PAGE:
Like every coach, Nipun stressed the importance of the basics to mastering the game. He talked about bowlers strengthening their action and batsman having a comfortable stance. It was beyond this that things got really exciting.

Nipun is a talented player himself and, as a coach, he recognises the difference between the good players and the excellent ones. He puts it down to work. The best players work hard of course, but they also work in the most efficient way.

Nipun used the example of fitness training to illustrate. He talked about the player who jogs for hours to build up fitness. This is hard work. Then he talked about another player who does a series of full intensity sprints instead. This is harder work but for much less time. It requires more dedication but is more efficient.

Nipun went on to talk about creating adaptable young cricketers too. For him, coaching is a process that never ends. We are alway learning to adapt. The good players are able to learn how to change their game and adapt to circumstances. Nipin builds drills, games and fitness work to build this.

Those who attend Will2Win find Nipin a truly progress coach rooted in the traditions of the game. He is a worthy winner of coach of the month.

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Tame Your Fear of Collapse with Wickets per Over

This simple stat can save your team from batting with fear.


In cricket, the runs per over (RpO) stat is universally accepted as a measure of batting success. The higher the RpO, the better!

So why don’t we do the same for wickets per over (WpO)?

The benefits of tracking WpO are more subtle than RpO, but by keeping them, you can see at a glance how your team batting performance is doing, and gain confidence that you are “on track” in your innings.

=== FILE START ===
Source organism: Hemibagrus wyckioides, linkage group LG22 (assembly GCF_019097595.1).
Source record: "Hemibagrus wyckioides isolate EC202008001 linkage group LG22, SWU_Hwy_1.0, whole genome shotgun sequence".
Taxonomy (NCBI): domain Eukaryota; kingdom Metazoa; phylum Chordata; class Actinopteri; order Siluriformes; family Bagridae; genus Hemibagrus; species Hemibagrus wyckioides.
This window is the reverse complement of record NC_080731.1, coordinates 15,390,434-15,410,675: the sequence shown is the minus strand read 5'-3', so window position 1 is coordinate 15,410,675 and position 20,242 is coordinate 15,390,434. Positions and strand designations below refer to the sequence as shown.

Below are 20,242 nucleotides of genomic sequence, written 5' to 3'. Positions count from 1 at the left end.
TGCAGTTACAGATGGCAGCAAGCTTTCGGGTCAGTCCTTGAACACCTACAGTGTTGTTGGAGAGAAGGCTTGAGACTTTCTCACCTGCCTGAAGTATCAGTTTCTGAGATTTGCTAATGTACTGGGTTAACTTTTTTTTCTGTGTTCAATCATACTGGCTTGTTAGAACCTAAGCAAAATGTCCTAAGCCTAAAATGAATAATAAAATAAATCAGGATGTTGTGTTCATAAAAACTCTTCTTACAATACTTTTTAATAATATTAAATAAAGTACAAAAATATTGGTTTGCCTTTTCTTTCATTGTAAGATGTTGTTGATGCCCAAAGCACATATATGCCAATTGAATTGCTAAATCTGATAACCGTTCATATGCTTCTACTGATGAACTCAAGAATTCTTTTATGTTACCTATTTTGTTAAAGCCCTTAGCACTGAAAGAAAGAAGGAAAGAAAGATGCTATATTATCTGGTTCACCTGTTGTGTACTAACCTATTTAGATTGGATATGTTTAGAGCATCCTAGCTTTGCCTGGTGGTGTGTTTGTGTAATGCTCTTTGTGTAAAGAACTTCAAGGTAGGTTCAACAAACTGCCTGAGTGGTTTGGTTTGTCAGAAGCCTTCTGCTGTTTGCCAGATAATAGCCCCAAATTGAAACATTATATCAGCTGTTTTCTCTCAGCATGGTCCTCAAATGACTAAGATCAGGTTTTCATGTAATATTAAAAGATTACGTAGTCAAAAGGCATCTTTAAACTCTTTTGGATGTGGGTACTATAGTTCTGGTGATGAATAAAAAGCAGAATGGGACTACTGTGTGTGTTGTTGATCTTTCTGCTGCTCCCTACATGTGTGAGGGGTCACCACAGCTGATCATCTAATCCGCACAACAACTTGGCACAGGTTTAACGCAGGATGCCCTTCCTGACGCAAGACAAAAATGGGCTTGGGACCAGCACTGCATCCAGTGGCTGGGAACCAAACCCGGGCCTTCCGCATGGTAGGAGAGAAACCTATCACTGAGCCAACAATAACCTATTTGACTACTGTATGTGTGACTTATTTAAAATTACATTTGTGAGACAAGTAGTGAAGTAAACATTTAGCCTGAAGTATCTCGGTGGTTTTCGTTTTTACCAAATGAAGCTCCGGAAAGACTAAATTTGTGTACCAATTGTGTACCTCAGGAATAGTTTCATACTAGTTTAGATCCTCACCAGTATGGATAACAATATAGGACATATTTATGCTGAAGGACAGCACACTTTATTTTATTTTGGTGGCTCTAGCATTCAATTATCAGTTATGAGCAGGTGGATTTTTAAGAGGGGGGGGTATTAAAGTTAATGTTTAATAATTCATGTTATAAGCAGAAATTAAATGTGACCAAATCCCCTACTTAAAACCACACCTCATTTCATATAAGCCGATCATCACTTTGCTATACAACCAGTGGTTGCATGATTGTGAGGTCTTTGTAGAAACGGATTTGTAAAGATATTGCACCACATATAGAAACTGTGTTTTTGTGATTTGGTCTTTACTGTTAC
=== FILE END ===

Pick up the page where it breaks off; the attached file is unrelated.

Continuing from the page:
Just like RpO, you can see who is winning the game.

Why WpO?

I had this idea while analysing the team I coach’s losses in the last season. In every case there was a pattern that was tied more to wickets than to runs: The team were keeping up with the RpO target in 50 over limited over cricket, but lost wickets quicker than in the games they won, leading to being bowled out.

In other words, the run scoring wasn’t the issue. We were keeping up with the RpO.

It was the wicket rate that stopped us.

It made me realise that we are often vague about wickets during matches. We often talk about run targets (such as 35 in the first 10, 100 by over 30 and so on), and we almost always meet or exceed them.

However, due to fear of failure and a desire to not lose any wickets, we never set targets for wickets.

This is sensible on the surface. Why would you set a goal for something you ideally want to prevent 100% of the time?

In reality, wickets fall in almost every innings. So we shouldn’t hide from this. The best course of action is to find out the acceptable average number of wickets that fall before the game starts to spiral out of control.

This was a revelation.

WpO is safe uncertainty

We know target setting is safe and effective for runs. We also know that it is still an average, so still uncertain in any given match. We are working with chances of success, not guarantees.

So, let’s extend this effectiveness to wickets.